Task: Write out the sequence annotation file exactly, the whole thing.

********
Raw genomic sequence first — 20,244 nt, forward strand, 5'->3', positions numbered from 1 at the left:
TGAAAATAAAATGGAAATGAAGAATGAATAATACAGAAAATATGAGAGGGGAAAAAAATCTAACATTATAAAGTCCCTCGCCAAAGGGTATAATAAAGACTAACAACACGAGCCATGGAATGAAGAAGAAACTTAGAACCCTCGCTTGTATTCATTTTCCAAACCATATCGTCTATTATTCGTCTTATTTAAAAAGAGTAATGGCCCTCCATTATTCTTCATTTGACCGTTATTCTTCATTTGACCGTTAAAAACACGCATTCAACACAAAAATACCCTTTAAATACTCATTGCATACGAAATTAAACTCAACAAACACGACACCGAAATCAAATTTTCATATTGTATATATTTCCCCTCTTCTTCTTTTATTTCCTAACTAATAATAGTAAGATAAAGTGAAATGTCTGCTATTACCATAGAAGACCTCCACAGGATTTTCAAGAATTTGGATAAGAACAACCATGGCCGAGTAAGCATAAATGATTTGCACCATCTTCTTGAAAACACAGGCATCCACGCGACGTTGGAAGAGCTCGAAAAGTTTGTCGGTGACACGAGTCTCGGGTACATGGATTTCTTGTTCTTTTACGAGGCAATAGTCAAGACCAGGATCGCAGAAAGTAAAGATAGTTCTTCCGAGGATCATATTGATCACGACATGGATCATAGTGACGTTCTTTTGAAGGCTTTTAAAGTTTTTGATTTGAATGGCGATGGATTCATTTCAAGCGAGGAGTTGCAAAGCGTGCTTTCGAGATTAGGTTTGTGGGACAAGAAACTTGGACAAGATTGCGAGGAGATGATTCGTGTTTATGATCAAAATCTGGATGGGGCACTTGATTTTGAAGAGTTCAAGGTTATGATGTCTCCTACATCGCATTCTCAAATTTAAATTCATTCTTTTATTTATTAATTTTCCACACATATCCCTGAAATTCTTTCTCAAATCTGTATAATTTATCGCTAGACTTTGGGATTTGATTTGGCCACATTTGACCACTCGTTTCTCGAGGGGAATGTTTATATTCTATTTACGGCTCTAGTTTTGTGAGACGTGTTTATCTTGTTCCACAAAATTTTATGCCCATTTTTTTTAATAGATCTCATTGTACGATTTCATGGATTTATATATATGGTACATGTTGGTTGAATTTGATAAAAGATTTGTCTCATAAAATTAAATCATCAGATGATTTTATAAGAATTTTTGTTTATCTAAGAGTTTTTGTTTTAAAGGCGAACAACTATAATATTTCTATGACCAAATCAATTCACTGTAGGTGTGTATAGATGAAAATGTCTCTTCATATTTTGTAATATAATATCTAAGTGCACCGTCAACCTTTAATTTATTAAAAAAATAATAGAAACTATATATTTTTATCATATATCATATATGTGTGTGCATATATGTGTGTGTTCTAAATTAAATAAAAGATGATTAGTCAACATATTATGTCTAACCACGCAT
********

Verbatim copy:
Raw genomic sequence first — 20,244 nt, forward strand, 5'->3', positions numbered from 1 at the left:
TGAAAATAAAATGGAAATGAAGAATGAATAATACAGAAAATATGAGAGGGGAAAAAAATCTAACATTATAAAGTCCCTCGCCAAAGGGTATAATAAAGACTAACAACACGAGCCATGGAATGAAGAAGAAACTTAGAACCCTCGCTTGTATTCATTTTCCAAACCATATCGTCTATTATTCGTCTTATTTAAAAAGAGTAATGGCCCTCCATTATTCTTCATTTGACCGTTATTCTTCATTTGACCGTTAAAAACACGCATTCAACACAAAAATACCCTTTAAATACTCATTGCATACGAAATTAAACTCAACAAACACGACACCGAAATCAAATTTTCATATTGTATATATTTCCCCTCTTCTTCTTTTATTTCCTAACTAATAATAGTAAGATAAAGTGAAATGTCTGCTATTACCATAGAAGACCTCCACAGGATTTTCAAGAATTTGGATAAGAACAACCATGGCCGAGTAAGCATAAATGATTTGCACCATCTTCTTGAAAACACAGGCATCCACGCGACGTTGGAAGAGCTCGAAAAGTTTGTCGGTGACACGAGTCTCGGGTACATGGATTTCTTGTTCTTTTACGAGGCAATAGTCAAGACCAGGATCGCAGAAAGTAAAGATAGTTCTTCCGAGGATCATATTGATCACGACATGGATCATAGTGACGTTCTTTTGAAGGCTTTTAAAGTTTTTGATTTGAATGGCGATGGATTCATTTCAAGCGAGGAGTTGCAAAGCGTGCTTTCGAGATTAGGTTTGTGGGACAAGAAACTTGGACAAGATTGCGAGGAGATGATTCGTGTTTATGATCAAAATCTGGATGGGGCACTTGATTTTGAAGAGTTCAAGGTTATGATGTCTCCTACATCGCATTCTCAAATTTAAATTCATTCTTTTATTTATTAATTTTCCACACATATCCCTGAAATTCTTTCTCAAATCTGTATAATTTATCGCTAGACTTTGGGATTTGATTTGGCCACATTTGACCACTCGTTTCTCGAGGGGAATGTTTATATTCTATTTACGGCTCTAGTTTTGTGAGACGTGTTTATCTTGTTCCACAAAATTTTATGCCCATTTTTTTTAATAGATCTCATTGTACGATTTCATGGATTTATATATATGGTACATGTTGGTTGAATTTGATAAAAGATTTGTCTCATAAAATTAAATCATCAGATGATTTTATAAGAATTTTTGTTTATCTAAGAGTTTTTGTTTTAAAGGCGAACAACTATAATATTTCTATGACCAAATCAATTCACTGTAGGTGTGTATAGATGAAAATGTCTCTTCATATTTTGTAATATAATATCTAAGTGCACCGTCAACCTTTAATTTATTAAAAAAATAATAGAAACTATATATTTTTATCATATATCATATATGTGTGTGCATATATGTGTGTGTTCTAAATTAAATAAAAGATGATTAGTCAACATATTATGTCTAACCACGCAT